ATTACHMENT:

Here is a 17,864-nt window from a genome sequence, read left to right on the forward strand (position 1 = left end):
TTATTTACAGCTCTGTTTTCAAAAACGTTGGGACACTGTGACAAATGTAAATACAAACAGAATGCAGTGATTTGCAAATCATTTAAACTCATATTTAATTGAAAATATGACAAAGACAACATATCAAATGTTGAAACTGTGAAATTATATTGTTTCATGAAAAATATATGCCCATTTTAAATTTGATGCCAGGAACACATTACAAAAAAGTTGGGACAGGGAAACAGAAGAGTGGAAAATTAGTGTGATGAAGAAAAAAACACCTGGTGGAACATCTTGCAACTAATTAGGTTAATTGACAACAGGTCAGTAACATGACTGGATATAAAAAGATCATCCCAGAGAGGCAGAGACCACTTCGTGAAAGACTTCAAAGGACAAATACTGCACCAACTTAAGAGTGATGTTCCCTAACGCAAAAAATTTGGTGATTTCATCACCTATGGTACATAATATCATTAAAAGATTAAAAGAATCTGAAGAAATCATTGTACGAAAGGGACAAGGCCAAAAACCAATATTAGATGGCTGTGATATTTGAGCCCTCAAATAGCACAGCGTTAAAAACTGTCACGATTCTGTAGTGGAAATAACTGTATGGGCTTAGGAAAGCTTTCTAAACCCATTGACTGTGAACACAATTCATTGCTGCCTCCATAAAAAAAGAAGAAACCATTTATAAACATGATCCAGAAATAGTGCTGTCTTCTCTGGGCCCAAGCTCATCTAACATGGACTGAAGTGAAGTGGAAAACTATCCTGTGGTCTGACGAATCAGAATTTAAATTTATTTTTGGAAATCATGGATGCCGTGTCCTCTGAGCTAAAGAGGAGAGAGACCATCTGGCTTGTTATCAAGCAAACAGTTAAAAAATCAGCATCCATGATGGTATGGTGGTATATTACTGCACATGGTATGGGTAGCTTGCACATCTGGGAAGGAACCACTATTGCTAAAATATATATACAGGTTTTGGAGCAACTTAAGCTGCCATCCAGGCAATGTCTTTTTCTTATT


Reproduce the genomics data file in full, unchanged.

Here is a 17,864-nt window from a genome sequence, read left to right on the forward strand (position 1 = left end):
TTATTTACAGCTCTGTTTTCAAAAACGTTGGGACACTGTGACAAATGTAAATACAAACAGAATGCAGTGATTTGCAAATCATTTAAACTCATATTTAATTGAAAATATGACAAAGACAACATATCAAATGTTGAAACTGTGAAATTATATTGTTTCATGAAAAATATATGCCCATTTTAAATTTGATGCCAGGAACACATTACAAAAAAGTTGGGACAGGGAAACAGAAGAGTGGAAAATTAGTGTGATGAAGAAAAAAACACCTGGTGGAACATCTTGCAACTAATTAGGTTAATTGACAACAGGTCAGTAACATGACTGGATATAAAAAGATCATCCCAGAGAGGCAGAGACCACTTCGTGAAAGACTTCAAAGGACAAATACTGCACCAACTTAAGAGTGATGTTCCCTAACGCAAAAAATTTGGTGATTTCATCACCTATGGTACATAATATCATTAAAAGATTAAAAGAATCTGAAGAAATCATTGTACGAAAGGGACAAGGCCAAAAACCAATATTAGATGGCTGTGATATTTGAGCCCTCAAATAGCACAGCGTTAAAAACTGTCACGATTCTGTAGTGGAAATAACTGTATGGGCTTAGGAAAGCTTTCTAAACCCATTGACTGTGAACACAATTCATTGCTGCCTCCATAAAAAAAGAAGAAACCATTTATAAACATGATCCAGAAATAGTGCTGTCTTCTCTGGGCCCAAGCTCATCTAACATGGACTGAAGTGAAGTGGAAAACTATCCTGTGGTCTGACGAATCAGAATTTAAATTTATTTTTGGAAATCATGGATGCCGTGTCCTCTGAGCTAAAGAGGAGAGAGACCATCTGGCTTGTTATCAAGCAAACAGTTAAAAAATCAGCATCCATGATGGTATGGTGGTATATTACTGCACATGGTATGGGTAGCTTGCACATCTGGGAAGGAACCACTATTGCTAAAATATATATACAGGTTTTGGAGCAACTTAAGCTGCCATCCAGGCAATGTCTTTTTCTTATT